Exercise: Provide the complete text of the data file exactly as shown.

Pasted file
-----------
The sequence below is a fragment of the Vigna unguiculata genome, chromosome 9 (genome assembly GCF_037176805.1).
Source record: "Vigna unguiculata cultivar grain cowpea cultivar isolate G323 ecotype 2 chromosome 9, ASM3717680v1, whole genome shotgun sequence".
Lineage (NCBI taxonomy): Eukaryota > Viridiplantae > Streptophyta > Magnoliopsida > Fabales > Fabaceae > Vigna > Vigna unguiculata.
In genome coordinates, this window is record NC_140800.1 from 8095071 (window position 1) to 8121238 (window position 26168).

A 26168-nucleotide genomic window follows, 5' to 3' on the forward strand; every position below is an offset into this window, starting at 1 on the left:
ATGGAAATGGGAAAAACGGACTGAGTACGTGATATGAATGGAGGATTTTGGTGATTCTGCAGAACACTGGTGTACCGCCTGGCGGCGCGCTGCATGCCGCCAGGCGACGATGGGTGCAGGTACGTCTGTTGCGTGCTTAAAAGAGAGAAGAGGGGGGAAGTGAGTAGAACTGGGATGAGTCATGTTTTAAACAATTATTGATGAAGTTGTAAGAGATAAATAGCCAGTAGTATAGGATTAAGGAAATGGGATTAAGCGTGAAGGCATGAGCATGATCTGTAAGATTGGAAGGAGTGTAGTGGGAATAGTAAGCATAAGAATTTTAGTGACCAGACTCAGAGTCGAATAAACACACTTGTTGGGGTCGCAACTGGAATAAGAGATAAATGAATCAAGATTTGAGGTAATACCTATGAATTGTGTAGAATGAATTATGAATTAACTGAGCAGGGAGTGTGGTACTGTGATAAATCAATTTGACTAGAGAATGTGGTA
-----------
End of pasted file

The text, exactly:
The sequence below is a fragment of the Vigna unguiculata genome, chromosome 9 (genome assembly GCF_037176805.1).
Source record: "Vigna unguiculata cultivar grain cowpea cultivar isolate G323 ecotype 2 chromosome 9, ASM3717680v1, whole genome shotgun sequence".
Lineage (NCBI taxonomy): Eukaryota > Viridiplantae > Streptophyta > Magnoliopsida > Fabales > Fabaceae > Vigna > Vigna unguiculata.
In genome coordinates, this window is record NC_140800.1 from 8095071 (window position 1) to 8121238 (window position 26168).

A 26168-nucleotide genomic window follows, 5' to 3' on the forward strand; every position below is an offset into this window, starting at 1 on the left:
ATGGAAATGGGAAAAACGGACTGAGTACGTGATATGAATGGAGGATTTTGGTGATTCTGCAGAACACTGGTGTACCGCCTGGCGGCGCGCTGCATGCCGCCAGGCGACGATGGGTGCAGGTACGTCTGTTGCGTGCTTAAAAGAGAGAAGAGGGGGGAAGTGAGTAGAACTGGGATGAGTCATGTTTTAAACAATTATTGATGAAGTTGTAAGAGATAAATAGCCAGTAGTATAGGATTAAGGAAATGGGATTAAGCGTGAAGGCATGAGCATGATCTGTAAGATTGGAAGGAGTGTAGTGGGAATAGTAAGCATAAGAATTTTAGTGACCAGACTCAGAGTCGAATAAACACACTTGTTGGGGTCGCAACTGGAATAAGAGATAAATGAATCAAGATTTGAGGTAATACCTATGAATTGTGTAGAATGAATTATGAATTAACTGAGCAGGGAGTGTGGTACTGTGATAAATCAATTTGACTAGAGAATGTGGTA